Using Machine Vision to Extract Insights, Drive Efficiency

ADLINK, Touch Cloud, and Intel collaborate to bring artificial intelligence, image streaming, deep learning, and data analytics to the edge. The IoT solution can reduce production errors and streamline manufacturing processes, while smart cities can tap it to improve safety. 

 

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Image credit: Touch Cloud

Capturing video data can play an important role in IoT capabilities and services, but efficiently gathering, sorting, and classifying that data in real time requires highly advanced vision technologies. To that end, ADLINK, Touch Cloud, and Intel have developed an artificial intelligence engine to aid with data analytics, classification, and prediction for use in a range of industries, particularly in smart cities and manufacturing. The adaptable solution is integrated with AI and machine vision, which will bring inference acceleration to industrial and commercial technologies. 

Each company brings unique technologies to the solution. ADLINK supplies the optimized hardware platform and connectivity, and Touch Cloud provides the software application and analytics capabilities. The system is powered by the Intel® IoT Gateway processor, Intel® FPGA, and Intel®Movidius Myriad X Vision Processing Unit and is integrated with the Intel® Distribution of OpenVINO™ toolkit to enable smart vision application development. Together the technology allows companies to leverage their legacy infrastructure while implementing AI and gaining the benefits of IoT.

Actionable Intelligence

Edge computing allows manufacturers to turn vast amounts of machine- and device-generated data into practical, actionable intelligence at the source with minimal human intervention. In turn, this limits the amount of data that needs to be stored and transmitted to downstream systems, reducing the impact of network latency and cost.

Touch Cloud’s AI software engine handles the video data analysis and processing though the ADLINK edge computing platform. It supports near real-time video and image streaming with detection and trigger-event monitoring. The technology includes visual recognition for detection and classification and deep learning and AI model training for improved performance. Trained AI models can run on processors after being converted by Intel’s OpenVINO toolkit. The embedded FPGAs allow for industry-specific customization, making this technology adaptable for a wide range of applications.

Uses in Manufacturing and Smart Cities

AI-enabled machine vision can address scenarios that are too complex for rule-based machine vision. AI-enabled machine vision can mimic actions of the human eye and brain for faster processing of applications such as residential and commercial business meter reading, defect detection, and smart city uses.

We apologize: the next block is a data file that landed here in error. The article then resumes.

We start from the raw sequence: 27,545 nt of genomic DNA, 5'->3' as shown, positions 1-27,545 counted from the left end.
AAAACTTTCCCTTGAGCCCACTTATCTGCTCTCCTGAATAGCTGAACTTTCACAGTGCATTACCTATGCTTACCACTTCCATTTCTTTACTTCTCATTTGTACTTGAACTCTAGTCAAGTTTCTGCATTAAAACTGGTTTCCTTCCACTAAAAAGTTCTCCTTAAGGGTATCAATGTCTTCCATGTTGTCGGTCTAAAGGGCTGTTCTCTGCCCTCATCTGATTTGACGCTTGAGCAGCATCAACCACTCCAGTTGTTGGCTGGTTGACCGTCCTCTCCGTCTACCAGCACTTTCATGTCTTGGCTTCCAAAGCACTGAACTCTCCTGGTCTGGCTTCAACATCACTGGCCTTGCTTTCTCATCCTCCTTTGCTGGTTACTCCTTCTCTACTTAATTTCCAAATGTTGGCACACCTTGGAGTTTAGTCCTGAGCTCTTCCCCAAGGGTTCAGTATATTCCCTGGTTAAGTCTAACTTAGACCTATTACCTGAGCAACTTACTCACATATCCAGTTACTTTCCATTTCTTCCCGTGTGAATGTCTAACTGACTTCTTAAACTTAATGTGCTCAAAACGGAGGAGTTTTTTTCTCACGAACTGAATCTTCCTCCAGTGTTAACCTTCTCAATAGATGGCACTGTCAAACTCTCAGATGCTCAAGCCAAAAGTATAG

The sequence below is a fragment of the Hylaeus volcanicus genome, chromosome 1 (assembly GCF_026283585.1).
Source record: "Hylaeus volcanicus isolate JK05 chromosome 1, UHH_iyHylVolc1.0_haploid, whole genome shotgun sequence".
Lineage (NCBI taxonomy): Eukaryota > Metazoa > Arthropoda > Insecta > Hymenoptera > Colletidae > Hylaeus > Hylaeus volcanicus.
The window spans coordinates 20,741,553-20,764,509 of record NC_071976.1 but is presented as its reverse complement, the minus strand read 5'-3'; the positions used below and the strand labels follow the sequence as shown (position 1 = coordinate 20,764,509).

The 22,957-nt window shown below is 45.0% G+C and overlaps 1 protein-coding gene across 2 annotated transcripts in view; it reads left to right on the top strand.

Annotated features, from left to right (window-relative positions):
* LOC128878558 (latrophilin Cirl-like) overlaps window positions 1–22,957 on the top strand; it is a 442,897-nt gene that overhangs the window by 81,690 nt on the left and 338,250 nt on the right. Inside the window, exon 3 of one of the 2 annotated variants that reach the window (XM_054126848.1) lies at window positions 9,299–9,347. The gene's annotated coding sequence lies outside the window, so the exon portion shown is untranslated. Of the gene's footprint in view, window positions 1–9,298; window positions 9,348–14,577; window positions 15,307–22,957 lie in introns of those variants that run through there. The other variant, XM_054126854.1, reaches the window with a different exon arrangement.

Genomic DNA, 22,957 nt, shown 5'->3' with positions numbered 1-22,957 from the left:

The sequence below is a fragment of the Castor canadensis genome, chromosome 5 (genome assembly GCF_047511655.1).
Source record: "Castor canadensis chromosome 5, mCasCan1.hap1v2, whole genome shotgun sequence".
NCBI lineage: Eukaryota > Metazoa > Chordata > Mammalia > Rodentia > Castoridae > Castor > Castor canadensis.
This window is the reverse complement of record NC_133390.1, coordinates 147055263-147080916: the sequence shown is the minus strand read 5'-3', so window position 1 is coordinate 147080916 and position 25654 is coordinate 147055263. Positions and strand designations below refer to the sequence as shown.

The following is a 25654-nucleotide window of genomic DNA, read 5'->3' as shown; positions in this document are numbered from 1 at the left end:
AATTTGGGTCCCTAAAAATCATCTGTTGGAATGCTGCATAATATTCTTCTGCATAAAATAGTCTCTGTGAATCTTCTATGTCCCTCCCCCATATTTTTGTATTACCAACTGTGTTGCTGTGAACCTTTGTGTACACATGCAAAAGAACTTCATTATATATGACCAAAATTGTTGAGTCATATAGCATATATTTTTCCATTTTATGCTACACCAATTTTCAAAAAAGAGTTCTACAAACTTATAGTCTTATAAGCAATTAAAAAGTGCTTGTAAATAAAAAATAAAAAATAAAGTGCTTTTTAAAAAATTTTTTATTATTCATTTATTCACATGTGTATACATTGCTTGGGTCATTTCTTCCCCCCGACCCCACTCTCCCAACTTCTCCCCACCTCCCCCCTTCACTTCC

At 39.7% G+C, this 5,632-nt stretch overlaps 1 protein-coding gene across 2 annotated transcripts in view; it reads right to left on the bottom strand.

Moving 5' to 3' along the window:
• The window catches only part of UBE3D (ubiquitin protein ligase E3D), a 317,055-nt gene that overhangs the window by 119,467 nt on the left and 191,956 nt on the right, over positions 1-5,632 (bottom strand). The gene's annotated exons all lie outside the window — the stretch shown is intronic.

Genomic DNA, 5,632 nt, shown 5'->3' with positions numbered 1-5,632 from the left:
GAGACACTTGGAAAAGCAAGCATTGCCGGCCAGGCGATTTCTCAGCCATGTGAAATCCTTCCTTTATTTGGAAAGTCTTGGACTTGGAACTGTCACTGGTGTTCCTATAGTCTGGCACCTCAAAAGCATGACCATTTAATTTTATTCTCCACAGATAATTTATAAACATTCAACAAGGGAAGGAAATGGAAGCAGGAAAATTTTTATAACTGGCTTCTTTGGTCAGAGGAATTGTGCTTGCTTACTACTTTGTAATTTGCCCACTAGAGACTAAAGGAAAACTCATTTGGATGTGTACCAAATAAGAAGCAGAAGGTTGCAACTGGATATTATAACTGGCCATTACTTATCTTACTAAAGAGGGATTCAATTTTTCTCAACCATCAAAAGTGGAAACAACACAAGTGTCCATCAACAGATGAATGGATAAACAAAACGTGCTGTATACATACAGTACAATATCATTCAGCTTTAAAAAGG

Automated Meter Reading. The process of manually checking meters at industrial jobsites is inefficient and costly. The MXE-210 inference platform and cameras from ADLINK, sitting at the edge, enable automated readings of meters connected to industrial gas, oil, and electricity lines. The collected data is sent in near-real-time to back-end servers via wired or wireless networks.

Image Classification and Segmentation. Using AI, images can be identified and separated into predefined categories. This capability allows for easier detection of product flaws and granular product segmentation and classification.

Automated Optical Inspection (AOI). To keep product yields and costs stable, defect detection needs to be accurate. AOI automates the visual inspection process during manufacturing by using cameras that constantly scan production lines for flawed products or improper skews. 

Defect Classification. Once defects have been identified, they can be classified to indicate type or origin. Companies can use this information to improve the quality of their products and implement changes to production methods if necessary. 

In addition, smart cities can use the technology with cameras to ensure essential services--including emergency responders, transit systems, and utilities--operate without fail. It can also be used to monitor and manage traffic flow or detect reckless driving. On a smaller scale, fleet managers can install cameras near truck or bus drivers and be notified if a driver engages in potentially hazardous behaviors. 

As IoT increasingly taps video to improve services, companies need vision products that will help organize, analyze, and index that data to bring operational improvements and increased profits. 

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